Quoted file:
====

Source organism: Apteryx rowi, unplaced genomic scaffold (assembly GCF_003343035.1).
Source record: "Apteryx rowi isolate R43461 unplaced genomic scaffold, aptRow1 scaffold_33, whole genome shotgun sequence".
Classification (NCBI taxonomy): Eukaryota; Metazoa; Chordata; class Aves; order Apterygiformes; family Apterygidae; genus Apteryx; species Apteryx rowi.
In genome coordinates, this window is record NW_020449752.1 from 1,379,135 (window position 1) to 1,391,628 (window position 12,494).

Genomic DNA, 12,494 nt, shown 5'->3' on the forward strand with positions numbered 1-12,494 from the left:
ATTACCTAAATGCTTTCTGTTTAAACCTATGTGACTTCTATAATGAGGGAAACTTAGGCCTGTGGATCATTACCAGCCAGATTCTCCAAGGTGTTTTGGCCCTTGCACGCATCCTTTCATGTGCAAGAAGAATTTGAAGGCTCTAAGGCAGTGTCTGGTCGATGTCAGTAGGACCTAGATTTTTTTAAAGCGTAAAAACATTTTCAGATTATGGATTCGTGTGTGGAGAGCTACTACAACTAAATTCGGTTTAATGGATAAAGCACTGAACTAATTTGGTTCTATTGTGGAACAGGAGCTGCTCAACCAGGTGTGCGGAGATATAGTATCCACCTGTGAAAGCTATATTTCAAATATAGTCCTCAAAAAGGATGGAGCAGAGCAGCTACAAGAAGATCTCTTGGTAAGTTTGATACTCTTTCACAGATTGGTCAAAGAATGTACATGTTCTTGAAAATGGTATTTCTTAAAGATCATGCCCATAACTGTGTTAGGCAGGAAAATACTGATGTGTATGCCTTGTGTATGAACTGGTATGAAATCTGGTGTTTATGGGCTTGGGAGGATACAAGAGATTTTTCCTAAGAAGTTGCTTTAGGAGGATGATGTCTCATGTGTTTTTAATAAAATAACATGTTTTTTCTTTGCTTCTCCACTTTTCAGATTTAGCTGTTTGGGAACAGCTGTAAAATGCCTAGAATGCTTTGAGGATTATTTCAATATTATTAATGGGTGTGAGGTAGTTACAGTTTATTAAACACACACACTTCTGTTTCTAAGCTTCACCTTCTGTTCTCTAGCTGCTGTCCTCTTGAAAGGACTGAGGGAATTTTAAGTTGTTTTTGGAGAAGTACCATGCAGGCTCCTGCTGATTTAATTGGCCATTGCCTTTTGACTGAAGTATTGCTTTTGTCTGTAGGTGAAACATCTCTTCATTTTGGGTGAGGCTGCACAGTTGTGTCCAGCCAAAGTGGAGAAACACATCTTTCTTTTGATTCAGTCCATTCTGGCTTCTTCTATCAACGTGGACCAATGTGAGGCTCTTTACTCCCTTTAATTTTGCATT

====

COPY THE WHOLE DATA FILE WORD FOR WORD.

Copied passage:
Source organism: Apteryx rowi, unplaced genomic scaffold (assembly GCF_003343035.1).
Source record: "Apteryx rowi isolate R43461 unplaced genomic scaffold, aptRow1 scaffold_33, whole genome shotgun sequence".
Classification (NCBI taxonomy): Eukaryota; Metazoa; Chordata; class Aves; order Apterygiformes; family Apterygidae; genus Apteryx; species Apteryx rowi.
In genome coordinates, this window is record NW_020449752.1 from 1,379,135 (window position 1) to 1,391,628 (window position 12,494).

Genomic DNA, 12,494 nt, shown 5'->3' on the forward strand with positions numbered 1-12,494 from the left:
ATTACCTAAATGCTTTCTGTTTAAACCTATGTGACTTCTATAATGAGGGAAACTTAGGCCTGTGGATCATTACCAGCCAGATTCTCCAAGGTGTTTTGGCCCTTGCACGCATCCTTTCATGTGCAAGAAGAATTTGAAGGCTCTAAGGCAGTGTCTGGTCGATGTCAGTAGGACCTAGATTTTTTTAAAGCGTAAAAACATTTTCAGATTATGGATTCGTGTGTGGAGAGCTACTACAACTAAATTCGGTTTAATGGATAAAGCACTGAACTAATTTGGTTCTATTGTGGAACAGGAGCTGCTCAACCAGGTGTGCGGAGATATAGTATCCACCTGTGAAAGCTATATTTCAAATATAGTCCTCAAAAAGGATGGAGCAGAGCAGCTACAAGAAGATCTCTTGGTAAGTTTGATACTCTTTCACAGATTGGTCAAAGAATGTACATGTTCTTGAAAATGGTATTTCTTAAAGATCATGCCCATAACTGTGTTAGGCAGGAAAATACTGATGTGTATGCCTTGTGTATGAACTGGTATGAAATCTGGTGTTTATGGGCTTGGGAGGATACAAGAGATTTTTCCTAAGAAGTTGCTTTAGGAGGATGATGTCTCATGTGTTTTTAATAAAATAACATGTTTTTTCTTTGCTTCTCCACTTTTCAGATTTAGCTGTTTGGGAACAGCTGTAAAATGCCTAGAATGCTTTGAGGATTATTTCAATATTATTAATGGGTGTGAGGTAGTTACAGTTTATTAAACACACACACTTCTGTTTCTAAGCTTCACCTTCTGTTCTCTAGCTGCTGTCCTCTTGAAAGGACTGAGGGAATTTTAAGTTGTTTTTGGAGAAGTACCATGCAGGCTCCTGCTGATTTAATTGGCCATTGCCTTTTGACTGAAGTATTGCTTTTGTCTGTAGGTGAAACATCTCTTCATTTTGGGTGAGGCTGCACAGTTGTGTCCAGCCAAAGTGGAGAAACACATCTTTCTTTTGATTCAGTCCATTCTGGCTTCTTCTATCAACGTGGACCAATGTGAGGCTCTTTACTCCCTTTAATTTTGCATT